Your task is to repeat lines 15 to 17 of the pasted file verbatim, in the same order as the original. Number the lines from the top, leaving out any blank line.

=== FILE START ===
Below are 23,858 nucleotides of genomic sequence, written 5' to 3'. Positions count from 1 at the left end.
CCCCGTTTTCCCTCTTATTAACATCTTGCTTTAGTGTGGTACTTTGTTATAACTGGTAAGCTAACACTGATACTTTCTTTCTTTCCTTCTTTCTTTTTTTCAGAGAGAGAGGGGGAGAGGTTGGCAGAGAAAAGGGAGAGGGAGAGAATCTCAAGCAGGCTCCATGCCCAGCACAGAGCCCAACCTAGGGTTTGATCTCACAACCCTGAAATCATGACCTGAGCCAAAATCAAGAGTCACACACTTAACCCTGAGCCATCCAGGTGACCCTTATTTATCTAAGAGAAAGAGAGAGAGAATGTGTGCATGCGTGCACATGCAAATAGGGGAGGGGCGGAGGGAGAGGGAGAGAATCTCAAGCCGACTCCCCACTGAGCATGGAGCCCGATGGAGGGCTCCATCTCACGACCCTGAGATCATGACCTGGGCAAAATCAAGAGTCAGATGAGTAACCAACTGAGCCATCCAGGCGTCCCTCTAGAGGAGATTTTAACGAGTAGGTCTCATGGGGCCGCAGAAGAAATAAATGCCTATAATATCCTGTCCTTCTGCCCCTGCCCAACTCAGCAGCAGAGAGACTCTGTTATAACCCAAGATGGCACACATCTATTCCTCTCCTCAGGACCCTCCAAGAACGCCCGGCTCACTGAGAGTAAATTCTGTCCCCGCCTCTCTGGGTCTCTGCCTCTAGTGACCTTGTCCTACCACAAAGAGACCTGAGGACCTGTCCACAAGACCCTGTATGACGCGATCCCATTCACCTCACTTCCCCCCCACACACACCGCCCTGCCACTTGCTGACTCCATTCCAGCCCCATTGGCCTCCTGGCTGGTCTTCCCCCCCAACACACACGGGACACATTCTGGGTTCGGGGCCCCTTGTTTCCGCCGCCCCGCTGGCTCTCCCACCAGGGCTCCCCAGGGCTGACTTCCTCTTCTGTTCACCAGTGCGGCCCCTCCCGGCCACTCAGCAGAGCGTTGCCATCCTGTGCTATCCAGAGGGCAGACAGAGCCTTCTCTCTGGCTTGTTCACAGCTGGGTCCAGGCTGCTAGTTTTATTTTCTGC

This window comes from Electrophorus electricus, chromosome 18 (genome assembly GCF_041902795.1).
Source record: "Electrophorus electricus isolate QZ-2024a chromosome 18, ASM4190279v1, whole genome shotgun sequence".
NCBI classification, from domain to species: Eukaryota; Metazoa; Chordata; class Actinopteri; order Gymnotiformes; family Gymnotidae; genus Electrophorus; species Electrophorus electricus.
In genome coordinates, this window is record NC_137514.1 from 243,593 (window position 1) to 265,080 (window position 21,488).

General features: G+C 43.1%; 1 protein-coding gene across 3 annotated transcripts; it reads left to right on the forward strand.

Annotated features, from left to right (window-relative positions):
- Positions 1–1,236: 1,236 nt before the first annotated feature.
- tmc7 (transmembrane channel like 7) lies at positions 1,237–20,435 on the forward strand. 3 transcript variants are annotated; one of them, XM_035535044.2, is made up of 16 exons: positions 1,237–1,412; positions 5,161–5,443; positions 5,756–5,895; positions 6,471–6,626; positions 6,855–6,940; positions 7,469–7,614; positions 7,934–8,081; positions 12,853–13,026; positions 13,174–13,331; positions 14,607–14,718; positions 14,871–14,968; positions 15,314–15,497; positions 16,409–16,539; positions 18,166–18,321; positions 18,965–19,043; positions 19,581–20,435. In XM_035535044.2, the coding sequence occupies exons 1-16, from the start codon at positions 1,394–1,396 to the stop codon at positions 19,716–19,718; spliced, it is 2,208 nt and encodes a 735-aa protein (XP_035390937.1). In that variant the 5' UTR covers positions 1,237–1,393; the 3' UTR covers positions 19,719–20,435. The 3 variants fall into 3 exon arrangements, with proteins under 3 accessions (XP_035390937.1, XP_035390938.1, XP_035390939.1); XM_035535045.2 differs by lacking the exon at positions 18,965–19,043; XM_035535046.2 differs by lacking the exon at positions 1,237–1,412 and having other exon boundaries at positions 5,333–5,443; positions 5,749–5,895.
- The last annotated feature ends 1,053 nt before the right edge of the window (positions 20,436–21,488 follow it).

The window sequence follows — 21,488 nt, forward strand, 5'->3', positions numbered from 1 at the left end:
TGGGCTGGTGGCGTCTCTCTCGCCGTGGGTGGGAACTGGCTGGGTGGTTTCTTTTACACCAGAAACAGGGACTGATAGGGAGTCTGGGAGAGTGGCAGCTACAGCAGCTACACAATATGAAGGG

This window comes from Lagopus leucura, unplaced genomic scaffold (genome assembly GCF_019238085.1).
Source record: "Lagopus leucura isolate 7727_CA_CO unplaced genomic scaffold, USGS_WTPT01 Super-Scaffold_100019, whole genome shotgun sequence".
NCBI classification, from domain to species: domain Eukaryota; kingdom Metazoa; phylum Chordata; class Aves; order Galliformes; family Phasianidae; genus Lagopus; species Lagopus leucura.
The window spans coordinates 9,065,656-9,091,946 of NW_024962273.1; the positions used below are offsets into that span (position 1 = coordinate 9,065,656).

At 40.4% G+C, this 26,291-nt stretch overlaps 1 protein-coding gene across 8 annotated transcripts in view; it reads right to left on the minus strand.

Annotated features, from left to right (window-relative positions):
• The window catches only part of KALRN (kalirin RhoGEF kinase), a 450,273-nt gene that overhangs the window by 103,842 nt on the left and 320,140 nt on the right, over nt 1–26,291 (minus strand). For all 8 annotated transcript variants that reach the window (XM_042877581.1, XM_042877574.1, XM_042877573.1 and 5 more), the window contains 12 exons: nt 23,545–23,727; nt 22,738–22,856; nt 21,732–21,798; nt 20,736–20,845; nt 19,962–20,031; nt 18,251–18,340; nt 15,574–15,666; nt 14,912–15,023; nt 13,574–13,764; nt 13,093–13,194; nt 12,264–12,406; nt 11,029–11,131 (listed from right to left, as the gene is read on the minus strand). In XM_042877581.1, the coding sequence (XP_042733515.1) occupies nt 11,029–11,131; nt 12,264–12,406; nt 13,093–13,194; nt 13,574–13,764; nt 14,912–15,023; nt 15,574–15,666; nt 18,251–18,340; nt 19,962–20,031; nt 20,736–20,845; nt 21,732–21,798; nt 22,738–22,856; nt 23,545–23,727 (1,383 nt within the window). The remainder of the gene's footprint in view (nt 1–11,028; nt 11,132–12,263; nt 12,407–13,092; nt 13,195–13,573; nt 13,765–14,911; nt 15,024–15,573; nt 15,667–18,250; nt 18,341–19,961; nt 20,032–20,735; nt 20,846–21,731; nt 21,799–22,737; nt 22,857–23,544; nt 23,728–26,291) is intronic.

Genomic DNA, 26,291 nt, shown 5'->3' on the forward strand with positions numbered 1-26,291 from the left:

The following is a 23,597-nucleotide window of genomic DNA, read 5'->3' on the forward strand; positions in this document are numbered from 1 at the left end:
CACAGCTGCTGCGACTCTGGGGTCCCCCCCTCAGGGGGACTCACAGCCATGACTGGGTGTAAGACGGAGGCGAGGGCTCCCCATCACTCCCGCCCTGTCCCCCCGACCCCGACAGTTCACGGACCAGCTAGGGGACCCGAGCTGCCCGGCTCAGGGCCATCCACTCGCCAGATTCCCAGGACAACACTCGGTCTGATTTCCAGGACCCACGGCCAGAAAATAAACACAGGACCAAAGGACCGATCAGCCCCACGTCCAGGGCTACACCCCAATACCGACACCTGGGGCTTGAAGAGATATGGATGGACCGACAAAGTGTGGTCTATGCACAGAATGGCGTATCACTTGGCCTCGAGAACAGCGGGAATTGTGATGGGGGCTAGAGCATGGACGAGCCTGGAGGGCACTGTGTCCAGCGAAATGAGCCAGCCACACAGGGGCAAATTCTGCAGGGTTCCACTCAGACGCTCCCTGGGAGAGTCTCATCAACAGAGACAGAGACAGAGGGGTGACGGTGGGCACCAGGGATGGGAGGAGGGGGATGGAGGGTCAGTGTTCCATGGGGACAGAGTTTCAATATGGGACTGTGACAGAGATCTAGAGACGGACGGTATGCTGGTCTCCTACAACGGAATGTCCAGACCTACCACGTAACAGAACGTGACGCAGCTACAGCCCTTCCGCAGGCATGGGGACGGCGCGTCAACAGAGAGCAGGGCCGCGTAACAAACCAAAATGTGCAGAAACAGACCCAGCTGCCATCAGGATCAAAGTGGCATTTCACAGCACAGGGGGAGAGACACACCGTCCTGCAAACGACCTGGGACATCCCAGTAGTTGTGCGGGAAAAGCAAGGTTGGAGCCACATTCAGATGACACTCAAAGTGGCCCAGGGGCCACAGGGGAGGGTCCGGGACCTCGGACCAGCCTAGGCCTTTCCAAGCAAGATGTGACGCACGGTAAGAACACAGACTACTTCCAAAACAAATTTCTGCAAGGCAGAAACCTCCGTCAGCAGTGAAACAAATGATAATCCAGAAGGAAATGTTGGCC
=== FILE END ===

Source record: "Lagopus leucura isolate 7727_CA_CO unplaced genomic scaffold, USGS_WTPT01 Super-Scaffold_100019, whole genome shotgun sequence".
NCBI classification, from domain to species: domain Eukaryota; kingdom Metazoa; phylum Chordata; class Aves; order Galliformes; family Phasianidae; genus Lagopus; species Lagopus leucura.
The window spans coordinates 9,065,656-9,091,946 of NW_024962273.1; the positions used below are offsets into that span (position 1 = coordinate 9,065,656).